Look, I’ve had just about enough of the hand wringing. No, Dioner Navarro isn’t going to play for the Cubs next season. In fact, he may even wind up starting somewhere. And no, this isn’t a huge loss for the Cubs, it doesn’t mean the Cubs don’t care about winning, and it doesn’t mean the front office doesn’t know what it’s doing. In fact, it’s a good indication that the front office knows exactly what it’s doing.
Dioner Navarro had a career year last season. He was far, far better with the Cubs than he’s ever been anywhere else. Here, see for yourself:
See? Before 2013, the last time Navarro even hit above .250 with more than 100 ABs was 2008. It’s not like hitting .300 is the norm for him. Chances are better than not that he’d regress quite a bit over the next few seasons.
Add to the equation that Navarro is a free-agent coming off the best season of his life. Do you think he’s going to want to sign for 1-year as a backup catcher? Probably not. In fact, here’s what Peter Gammons had to say about Navarro:
He came into the year with a .663 career OPS, which makes him a bit of a risk, but he should do quite well for himself in free agency. He’ll turn 30 years old in February.
Here’s what they had to say about Navarro over at Over the Monster, upon hearing that the Red Sox were in pursuit:
If Navarro is going to be paid at a level in any way commensurate with his 2013 performance, he’ll be more expensive than he’s worth. And even if he’s not, then you’ve got the problem that he’s just a mediocre player with the slight, unconvincing upside hinted at in 2013.
So, to recap, the Cubs were faced with overpaying a backup catcher who probably was never going to have another year as good as the one he just had. Backup catcher isn’t exactly a position you want to throw money at, know what I’m sayin’?
George Kottaras, on the other hand, looks (and costs) a lot more like a backup catcher. He walks plenty (last year his walk rate was 19. In 2012 with Milwaukee, it was 25!). He’s great defensively (he was Tim Wakefield’s pitcher for a while). He can frame a pitch (per @HangingSliders). He has a little pop. He can get on-base (his OBP in 2013 was .349). Oh, and he’s a lot cheaper than Dioner Navarro is going to be. A LOT cheaper. We don’t know yet how much the Cubs sent to KC to acquire him, but I guarantee it’ll be a drop in the bucket compared to what someone will pay to get Navarro.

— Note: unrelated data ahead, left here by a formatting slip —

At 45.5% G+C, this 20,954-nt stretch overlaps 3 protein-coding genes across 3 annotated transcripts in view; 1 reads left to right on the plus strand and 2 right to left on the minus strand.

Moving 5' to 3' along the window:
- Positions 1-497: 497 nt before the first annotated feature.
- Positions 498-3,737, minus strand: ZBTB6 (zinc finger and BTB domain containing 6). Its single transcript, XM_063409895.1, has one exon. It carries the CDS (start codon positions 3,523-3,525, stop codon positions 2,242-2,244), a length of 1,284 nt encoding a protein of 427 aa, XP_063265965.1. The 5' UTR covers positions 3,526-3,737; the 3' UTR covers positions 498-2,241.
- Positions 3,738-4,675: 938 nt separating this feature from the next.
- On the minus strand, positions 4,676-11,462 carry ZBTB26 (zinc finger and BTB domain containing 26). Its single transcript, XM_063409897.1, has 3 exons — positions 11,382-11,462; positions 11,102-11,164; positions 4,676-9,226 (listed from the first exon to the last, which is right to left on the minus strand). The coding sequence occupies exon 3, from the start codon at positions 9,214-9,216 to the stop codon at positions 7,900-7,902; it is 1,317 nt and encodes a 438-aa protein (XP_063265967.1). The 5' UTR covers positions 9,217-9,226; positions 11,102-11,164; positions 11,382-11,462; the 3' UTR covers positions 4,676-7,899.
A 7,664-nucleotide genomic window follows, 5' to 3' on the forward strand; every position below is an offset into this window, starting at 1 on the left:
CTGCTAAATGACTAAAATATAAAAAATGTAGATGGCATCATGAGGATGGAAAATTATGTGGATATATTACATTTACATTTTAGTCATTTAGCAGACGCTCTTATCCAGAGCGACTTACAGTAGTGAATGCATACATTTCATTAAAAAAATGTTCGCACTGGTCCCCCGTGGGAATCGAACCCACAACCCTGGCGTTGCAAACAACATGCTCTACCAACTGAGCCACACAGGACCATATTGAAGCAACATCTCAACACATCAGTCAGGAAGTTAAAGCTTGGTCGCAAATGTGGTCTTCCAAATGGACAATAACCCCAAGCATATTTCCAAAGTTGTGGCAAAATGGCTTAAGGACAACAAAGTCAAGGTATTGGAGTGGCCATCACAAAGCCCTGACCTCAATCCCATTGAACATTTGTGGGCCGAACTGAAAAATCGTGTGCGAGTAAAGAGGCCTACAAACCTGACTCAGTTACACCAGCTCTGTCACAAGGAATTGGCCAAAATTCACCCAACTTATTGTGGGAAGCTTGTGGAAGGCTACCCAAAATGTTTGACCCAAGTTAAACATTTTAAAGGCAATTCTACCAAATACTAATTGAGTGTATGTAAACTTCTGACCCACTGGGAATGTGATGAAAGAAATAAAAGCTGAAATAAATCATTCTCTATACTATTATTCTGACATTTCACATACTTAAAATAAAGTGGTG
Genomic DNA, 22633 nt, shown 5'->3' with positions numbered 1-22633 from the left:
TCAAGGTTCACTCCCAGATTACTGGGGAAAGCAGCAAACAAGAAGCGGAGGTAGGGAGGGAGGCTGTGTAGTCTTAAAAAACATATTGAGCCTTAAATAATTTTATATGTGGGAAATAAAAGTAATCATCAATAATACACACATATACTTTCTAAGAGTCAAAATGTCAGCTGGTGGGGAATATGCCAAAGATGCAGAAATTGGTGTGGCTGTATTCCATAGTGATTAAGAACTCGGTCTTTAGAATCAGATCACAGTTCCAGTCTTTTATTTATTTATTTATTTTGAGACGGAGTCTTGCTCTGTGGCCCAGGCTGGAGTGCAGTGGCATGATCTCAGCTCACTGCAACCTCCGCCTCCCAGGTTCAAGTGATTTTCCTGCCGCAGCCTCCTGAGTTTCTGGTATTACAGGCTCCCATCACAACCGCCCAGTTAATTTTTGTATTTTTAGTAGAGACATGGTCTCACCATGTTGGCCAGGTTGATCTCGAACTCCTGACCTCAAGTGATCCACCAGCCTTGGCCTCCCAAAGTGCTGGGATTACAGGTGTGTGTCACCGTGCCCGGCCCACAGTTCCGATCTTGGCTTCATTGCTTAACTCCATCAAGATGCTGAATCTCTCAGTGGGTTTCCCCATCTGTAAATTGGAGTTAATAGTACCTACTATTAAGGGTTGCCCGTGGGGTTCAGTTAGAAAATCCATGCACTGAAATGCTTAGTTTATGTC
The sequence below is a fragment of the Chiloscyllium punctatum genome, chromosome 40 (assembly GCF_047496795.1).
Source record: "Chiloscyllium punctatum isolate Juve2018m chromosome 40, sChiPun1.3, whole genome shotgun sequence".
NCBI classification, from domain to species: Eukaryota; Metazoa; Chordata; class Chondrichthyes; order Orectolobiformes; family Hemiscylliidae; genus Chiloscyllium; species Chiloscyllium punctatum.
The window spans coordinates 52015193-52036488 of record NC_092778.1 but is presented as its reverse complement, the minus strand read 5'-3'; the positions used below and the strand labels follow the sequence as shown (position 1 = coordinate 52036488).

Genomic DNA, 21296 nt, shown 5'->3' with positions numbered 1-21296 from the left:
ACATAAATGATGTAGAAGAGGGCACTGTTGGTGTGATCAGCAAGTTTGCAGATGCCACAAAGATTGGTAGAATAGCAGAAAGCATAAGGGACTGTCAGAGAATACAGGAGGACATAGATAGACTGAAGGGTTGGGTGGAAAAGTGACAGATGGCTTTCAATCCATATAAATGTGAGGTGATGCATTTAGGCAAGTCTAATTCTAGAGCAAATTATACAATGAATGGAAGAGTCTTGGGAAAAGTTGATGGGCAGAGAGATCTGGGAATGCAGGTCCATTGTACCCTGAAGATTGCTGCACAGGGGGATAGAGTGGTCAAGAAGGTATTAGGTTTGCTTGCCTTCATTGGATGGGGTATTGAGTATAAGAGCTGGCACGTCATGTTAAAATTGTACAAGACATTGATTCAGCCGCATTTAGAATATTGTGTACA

As John Arguello from Cubs Den asked: What more do you really need in a backup? The answer is none. You need none more in a backup catcher.
The hilarity is that all the fans who are jumping up and down about the Cubs not being in on highly-priced free agents are the same people crying about losing Navarro. You can’t have both, kids. Bringing in higher-priced players means cutting the fat elsewhere (that was NOT a fat joke, Dioner!). There is absolutely no reason to overpay a backup catcher. None. Zero. Zilch.
Dioner was sweet and cute and roly poly and everyone loved him. He’s the kind of things people get attached to when they don’t have any championships to cling to. Hell. I saw less wailing from Cardinals fans over David Freese than I’ve seen over this teeny, tiny, little deal. So here’s my advice to Cubs fans: Stop looking at the players as someone you want to hang out with and start seeing them for the commodities they are. Buddies don’t bring championships, commodities do.